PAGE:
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I want to run a job periodically (e.g., every 5 minutes), and finally once at system shutdown.

Systemd supports timers, which could be used to run a job periodically. It also supports to run a job at system shutdown by using the ExecStop hook like this:

[Service]
Type=oneshot
RemainAfterExit=true
ExecStart=/bin/true
ExecStop=<some command to run at system shutdown>

But I struggle to combine both approaches. The only option that I can think of is to write two independent services:

  1. One service which is triggered by a timer task
  2. Another service which uses the ExecStop trick to be executed at system shutdown

I think it should work, but there are two problems with that approach:

  1. There is a lot of code duplication concerning security settings
  2. There is not protection for systemd against running the job in parallel. For instance, if the shutdown is triggered while the periodic job has been just executed, both jobs will run in parallel.

Question:

  • What is the best way to run a job both periodically and once at system shutdown?
  • Is it possible to avoid having two (mostly duplicated) service files?

To get an impression what I mean with code duplication, these are some security settings that I use when running the job:

User=foo
ProtectSystem=strict
ProtectHome=yes
PrivateTmp=yes
ProtectKernelTunables=yes
ProtectKernelModules=yes
ProtectControlGroups=yes
NoNewPrivileges=yes
PrivateDevices=yes
PrivateUsers=yes
CapabilityBoundingSet=
AmbientCapabilities=
SystemCallFilter=~@clock @module @mount @obsolete @raw-io ptrace
ReadOnlyPaths=-/some/path

In my sketched approach, I would need to duplicate this code (one copy for each service).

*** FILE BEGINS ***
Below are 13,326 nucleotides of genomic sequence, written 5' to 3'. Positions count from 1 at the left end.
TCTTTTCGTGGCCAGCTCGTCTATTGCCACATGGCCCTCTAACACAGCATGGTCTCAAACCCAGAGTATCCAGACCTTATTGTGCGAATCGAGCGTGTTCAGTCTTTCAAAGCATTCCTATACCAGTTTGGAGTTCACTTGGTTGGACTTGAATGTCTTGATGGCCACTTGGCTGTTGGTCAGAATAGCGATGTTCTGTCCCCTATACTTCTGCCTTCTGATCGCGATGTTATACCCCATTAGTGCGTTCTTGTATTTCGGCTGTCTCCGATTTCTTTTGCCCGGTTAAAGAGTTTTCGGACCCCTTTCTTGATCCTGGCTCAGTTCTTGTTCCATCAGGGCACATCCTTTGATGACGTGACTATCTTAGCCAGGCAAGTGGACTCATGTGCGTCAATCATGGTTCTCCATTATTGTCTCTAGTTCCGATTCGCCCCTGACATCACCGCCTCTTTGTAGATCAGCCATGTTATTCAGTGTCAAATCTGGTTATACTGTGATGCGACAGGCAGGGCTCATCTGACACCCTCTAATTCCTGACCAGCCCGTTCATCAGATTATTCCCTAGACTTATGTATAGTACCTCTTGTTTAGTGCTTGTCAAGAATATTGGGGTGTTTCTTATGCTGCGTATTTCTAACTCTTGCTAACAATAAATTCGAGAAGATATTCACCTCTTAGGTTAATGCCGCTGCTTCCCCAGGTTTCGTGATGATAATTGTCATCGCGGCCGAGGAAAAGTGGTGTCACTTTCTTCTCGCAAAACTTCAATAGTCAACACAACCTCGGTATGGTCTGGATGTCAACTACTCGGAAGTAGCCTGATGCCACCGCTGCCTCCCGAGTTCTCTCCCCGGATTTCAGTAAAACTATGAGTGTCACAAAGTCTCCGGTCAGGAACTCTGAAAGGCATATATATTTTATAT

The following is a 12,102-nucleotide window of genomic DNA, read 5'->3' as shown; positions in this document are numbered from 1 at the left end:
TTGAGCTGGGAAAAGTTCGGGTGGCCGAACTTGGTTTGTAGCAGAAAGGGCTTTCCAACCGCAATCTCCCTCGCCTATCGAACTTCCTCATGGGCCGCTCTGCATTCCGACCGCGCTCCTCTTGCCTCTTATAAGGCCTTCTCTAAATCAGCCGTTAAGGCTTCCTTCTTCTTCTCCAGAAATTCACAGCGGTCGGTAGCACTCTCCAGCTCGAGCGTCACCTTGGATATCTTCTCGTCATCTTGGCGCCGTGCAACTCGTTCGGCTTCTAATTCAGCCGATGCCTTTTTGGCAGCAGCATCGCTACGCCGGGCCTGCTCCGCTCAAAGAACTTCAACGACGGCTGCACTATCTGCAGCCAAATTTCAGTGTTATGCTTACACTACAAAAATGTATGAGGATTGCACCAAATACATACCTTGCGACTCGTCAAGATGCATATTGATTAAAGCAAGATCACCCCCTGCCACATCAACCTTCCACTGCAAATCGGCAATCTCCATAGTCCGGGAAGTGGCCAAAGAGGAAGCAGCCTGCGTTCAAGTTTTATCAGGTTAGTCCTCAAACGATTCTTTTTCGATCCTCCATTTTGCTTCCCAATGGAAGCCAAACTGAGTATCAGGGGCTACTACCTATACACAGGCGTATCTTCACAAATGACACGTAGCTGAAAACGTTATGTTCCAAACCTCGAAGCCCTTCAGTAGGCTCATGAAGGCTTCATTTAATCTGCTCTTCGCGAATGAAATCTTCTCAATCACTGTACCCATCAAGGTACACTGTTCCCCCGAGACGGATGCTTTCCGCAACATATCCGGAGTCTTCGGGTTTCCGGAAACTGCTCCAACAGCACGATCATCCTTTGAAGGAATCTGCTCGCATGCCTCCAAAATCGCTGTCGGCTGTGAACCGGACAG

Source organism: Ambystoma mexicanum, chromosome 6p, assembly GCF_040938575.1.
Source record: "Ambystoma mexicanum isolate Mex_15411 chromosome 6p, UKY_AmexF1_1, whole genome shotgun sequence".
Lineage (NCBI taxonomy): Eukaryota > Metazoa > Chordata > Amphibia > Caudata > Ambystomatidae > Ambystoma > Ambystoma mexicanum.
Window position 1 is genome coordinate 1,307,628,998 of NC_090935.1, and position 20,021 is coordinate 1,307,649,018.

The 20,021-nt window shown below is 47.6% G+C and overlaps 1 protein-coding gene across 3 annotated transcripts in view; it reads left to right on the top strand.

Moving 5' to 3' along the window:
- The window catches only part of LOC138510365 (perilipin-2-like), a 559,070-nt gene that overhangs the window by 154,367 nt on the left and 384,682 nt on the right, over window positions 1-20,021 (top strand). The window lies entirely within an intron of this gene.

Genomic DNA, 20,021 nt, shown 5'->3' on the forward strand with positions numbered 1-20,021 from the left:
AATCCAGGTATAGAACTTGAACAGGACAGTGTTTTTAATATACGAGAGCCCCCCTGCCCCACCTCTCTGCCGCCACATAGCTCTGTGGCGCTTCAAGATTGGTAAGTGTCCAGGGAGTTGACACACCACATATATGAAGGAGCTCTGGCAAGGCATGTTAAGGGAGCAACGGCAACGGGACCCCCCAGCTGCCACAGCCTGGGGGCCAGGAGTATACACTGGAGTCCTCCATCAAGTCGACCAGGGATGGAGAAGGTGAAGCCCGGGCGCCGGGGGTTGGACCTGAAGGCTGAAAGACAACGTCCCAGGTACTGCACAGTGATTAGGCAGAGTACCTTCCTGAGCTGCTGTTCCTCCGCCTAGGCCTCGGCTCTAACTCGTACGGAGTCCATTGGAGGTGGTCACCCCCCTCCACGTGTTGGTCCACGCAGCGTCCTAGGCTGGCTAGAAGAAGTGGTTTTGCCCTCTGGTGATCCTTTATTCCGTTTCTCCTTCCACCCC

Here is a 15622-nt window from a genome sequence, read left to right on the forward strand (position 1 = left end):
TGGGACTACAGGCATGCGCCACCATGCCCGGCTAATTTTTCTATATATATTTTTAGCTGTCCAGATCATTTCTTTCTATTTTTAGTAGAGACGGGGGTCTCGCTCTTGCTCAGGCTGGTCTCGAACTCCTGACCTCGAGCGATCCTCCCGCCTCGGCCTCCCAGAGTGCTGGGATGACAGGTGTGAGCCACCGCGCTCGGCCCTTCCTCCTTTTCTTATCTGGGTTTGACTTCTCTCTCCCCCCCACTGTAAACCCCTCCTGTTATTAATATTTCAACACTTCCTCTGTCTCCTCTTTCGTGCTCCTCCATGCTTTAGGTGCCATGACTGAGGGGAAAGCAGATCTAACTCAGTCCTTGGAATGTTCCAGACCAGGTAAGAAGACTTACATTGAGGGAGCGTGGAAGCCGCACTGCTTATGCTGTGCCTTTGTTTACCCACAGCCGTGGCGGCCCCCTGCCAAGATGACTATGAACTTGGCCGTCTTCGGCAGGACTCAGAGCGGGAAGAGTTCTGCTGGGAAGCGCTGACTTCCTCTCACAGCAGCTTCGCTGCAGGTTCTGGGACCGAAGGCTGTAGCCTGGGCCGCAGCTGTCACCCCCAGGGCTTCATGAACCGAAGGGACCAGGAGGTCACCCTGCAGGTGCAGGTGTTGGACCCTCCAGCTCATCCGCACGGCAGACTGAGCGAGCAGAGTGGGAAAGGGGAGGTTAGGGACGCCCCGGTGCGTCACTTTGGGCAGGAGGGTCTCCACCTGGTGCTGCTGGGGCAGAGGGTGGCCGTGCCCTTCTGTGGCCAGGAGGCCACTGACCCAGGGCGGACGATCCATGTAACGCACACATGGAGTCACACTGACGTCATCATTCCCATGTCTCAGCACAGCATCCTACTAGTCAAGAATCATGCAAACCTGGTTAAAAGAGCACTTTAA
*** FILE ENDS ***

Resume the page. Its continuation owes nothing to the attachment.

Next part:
• 1
    So I take it you have created a systemd timer and systemd service file of the same time? – Raman Sailopal Oct 5 '17 at 12:07
  • @raman-sailopal In my sketched approach, there would be three files: foo-at-shutdown.service, foo-periodic.service and foo-periodic.timer. foo-periodic.service and foo-periodic.timer belong together. foo-at-shutdown.service needs no associated timer, as it is started once at system boot, remains there until the system stops and then gets executed (i.e., its ExecStop command gets executed). – Philipp Claßen Oct 5 '17 at 12:14
  • OK so with just a service and timer file, you don't get both the periodic execution and execution on shutdown? – Raman Sailopal Oct 5 '17 at 12:20
  • @raman-sailopal Well, that is my question. I hope it is possible to get it done with only one service file (plus a timer), but I don't know how to do it. In my solution, I need three files and two of them are for the most parts duplicated code. It is not very elegant. – Philipp Claßen Oct 5 '17 at 12:23
  • So what part works and what part doesn't with the simple service and timer approach? – Raman Sailopal Oct 5 '17 at 12:29
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You can solve the duplicate by creating two directories: foo-at-shutdown.service.d and 'foo-periodic.service.d`.

In one folder create a file named foo-shared.conf.
Use a symlink to add it to the second folder.

These are "drop-in" units, which will get pulled into the main config files. They are documented more in man systemd.unit if you search for "drop-in" there.

I think having the two service files, a timer file and the shared drop-in unit files is a reasonable approach here.

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